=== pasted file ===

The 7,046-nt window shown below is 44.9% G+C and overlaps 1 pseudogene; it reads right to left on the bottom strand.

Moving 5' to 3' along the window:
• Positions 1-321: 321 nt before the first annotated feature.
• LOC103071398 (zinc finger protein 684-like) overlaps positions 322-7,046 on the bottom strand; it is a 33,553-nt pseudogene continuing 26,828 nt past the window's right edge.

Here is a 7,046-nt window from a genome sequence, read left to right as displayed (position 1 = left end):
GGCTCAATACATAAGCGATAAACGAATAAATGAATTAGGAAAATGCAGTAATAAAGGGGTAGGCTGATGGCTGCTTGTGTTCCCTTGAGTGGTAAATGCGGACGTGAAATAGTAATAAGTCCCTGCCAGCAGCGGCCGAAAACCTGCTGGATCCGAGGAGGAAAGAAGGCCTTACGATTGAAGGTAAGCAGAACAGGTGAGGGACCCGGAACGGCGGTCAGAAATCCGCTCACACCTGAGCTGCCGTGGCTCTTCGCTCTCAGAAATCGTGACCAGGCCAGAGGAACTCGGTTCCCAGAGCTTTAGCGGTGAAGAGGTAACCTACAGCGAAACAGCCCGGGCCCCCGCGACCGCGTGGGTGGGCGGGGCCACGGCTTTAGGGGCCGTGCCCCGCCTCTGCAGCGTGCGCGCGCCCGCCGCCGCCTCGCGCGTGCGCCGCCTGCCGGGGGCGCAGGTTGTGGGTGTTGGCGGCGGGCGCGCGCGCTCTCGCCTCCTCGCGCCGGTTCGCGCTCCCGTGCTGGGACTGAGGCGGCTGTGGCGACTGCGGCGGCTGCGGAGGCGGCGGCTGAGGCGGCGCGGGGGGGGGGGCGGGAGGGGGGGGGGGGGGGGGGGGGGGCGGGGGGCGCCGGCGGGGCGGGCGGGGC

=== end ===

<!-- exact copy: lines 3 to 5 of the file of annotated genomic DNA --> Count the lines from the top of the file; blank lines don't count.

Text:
• Positions 1-321: 321 nt before the first annotated feature.
• LOC103071398 (zinc finger protein 684-like) overlaps positions 322-7,046 on the bottom strand; it is a 33,553-nt pseudogene continuing 26,828 nt past the window's right edge.

Here is a 7,046-nt window from a genome sequence, read left to right as displayed (position 1 = left end):